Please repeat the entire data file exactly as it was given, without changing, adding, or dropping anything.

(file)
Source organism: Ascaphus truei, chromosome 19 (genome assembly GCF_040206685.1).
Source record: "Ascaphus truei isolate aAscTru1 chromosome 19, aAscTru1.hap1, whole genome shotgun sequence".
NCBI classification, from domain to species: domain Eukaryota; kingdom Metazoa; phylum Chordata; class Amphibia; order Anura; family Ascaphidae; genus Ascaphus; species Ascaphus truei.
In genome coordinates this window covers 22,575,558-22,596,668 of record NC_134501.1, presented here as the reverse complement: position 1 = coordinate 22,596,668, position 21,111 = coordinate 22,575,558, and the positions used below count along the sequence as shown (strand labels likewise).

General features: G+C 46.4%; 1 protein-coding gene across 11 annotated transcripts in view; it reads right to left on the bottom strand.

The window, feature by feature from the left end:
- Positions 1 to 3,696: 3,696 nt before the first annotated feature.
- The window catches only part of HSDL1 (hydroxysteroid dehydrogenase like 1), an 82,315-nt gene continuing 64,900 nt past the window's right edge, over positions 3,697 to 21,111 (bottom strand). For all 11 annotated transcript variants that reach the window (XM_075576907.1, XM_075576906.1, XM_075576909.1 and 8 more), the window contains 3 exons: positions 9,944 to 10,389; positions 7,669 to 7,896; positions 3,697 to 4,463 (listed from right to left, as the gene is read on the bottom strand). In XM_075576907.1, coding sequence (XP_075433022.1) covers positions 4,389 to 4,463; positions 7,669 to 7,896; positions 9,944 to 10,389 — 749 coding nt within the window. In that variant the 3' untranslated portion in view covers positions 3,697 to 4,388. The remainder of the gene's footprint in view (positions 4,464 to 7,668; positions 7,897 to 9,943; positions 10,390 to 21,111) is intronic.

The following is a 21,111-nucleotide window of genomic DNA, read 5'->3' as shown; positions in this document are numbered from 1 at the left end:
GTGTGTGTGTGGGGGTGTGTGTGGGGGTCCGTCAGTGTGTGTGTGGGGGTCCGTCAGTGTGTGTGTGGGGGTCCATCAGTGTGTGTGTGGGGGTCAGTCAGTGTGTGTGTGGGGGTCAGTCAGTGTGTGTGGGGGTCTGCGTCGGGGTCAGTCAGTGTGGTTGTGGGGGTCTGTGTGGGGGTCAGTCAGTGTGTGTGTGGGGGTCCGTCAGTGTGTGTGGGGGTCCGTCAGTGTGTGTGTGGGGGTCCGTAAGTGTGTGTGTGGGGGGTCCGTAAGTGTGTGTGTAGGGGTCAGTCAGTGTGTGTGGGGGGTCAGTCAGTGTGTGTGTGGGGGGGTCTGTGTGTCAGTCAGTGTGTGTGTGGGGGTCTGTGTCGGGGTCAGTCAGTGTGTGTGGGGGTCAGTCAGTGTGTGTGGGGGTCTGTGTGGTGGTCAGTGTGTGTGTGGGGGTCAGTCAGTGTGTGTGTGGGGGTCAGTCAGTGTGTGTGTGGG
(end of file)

Source organism: Ascaphus truei, chromosome 19 (genome assembly GCF_040206685.1).
Source record: "Ascaphus truei isolate aAscTru1 chromosome 19, aAscTru1.hap1, whole genome shotgun sequence".
NCBI classification, from domain to species: domain Eukaryota; kingdom Metazoa; phylum Chordata; class Amphibia; order Anura; family Ascaphidae; genus Ascaphus; species Ascaphus truei.
In genome coordinates this window covers 22,575,558-22,596,668 of record NC_134501.1, presented here as the reverse complement: position 1 = coordinate 22,596,668, position 21,111 = coordinate 22,575,558, and the positions used below count along the sequence as shown (strand labels likewise).

General features: G+C 46.4%; 1 protein-coding gene across 11 annotated transcripts in view; it reads right to left on the bottom strand.

The window, feature by feature from the left end:
- Positions 1 to 3,696: 3,696 nt before the first annotated feature.
- The window catches only part of HSDL1 (hydroxysteroid dehydrogenase like 1), an 82,315-nt gene continuing 64,900 nt past the window's right edge, over positions 3,697 to 21,111 (bottom strand). For all 11 annotated transcript variants that reach the window (XM_075576907.1, XM_075576906.1, XM_075576909.1 and 8 more), the window contains 3 exons: positions 9,944 to 10,389; positions 7,669 to 7,896; positions 3,697 to 4,463 (listed from right to left, as the gene is read on the bottom strand). In XM_075576907.1, coding sequence (XP_075433022.1) covers positions 4,389 to 4,463; positions 7,669 to 7,896; positions 9,944 to 10,389 — 749 coding nt within the window. In that variant the 3' untranslated portion in view covers positions 3,697 to 4,388. The remainder of the gene's footprint in view (positions 4,464 to 7,668; positions 7,897 to 9,943; positions 10,390 to 21,111) is intronic.

The following is a 21,111-nucleotide window of genomic DNA, read 5'->3' as shown; positions in this document are numbered from 1 at the left end:
GTGTGTGTGTGGGGGTGTGTGTGGGGGTCCGTCAGTGTGTGTGTGGGGGTCCGTCAGTGTGTGTGTGGGGGTCCATCAGTGTGTGTGTGGGGGTCAGTCAGTGTGTGTGTGGGGGTCAGTCAGTGTGTGTGGGGGTCTGCGTCGGGGTCAGTCAGTGTGGTTGTGGGGGTCTGTGTGGGGGTCAGTCAGTGTGTGTGTGGGGGTCCGTCAGTGTGTGTGGGGGTCCGTCAGTGTGTGTGTGGGGGTCCGTAAGTGTGTGTGTGGGGGGTCCGTAAGTGTGTGTGTAGGGGTCAGTCAGTGTGTGTGGGGGGTCAGTCAGTGTGTGTGTGGGGGGGTCTGTGTGTCAGTCAGTGTGTGTGTGGGGGTCTGTGTCGGGGTCAGTCAGTGTGTGTGGGGGTCAGTCAGTGTGTGTGGGGGTCTGTGTGGTGGTCAGTGTGTGTGTGGGGGTCAGTCAGTGTGTGTGTGGGGGTCAGTCAGTGTGTGTGTGGG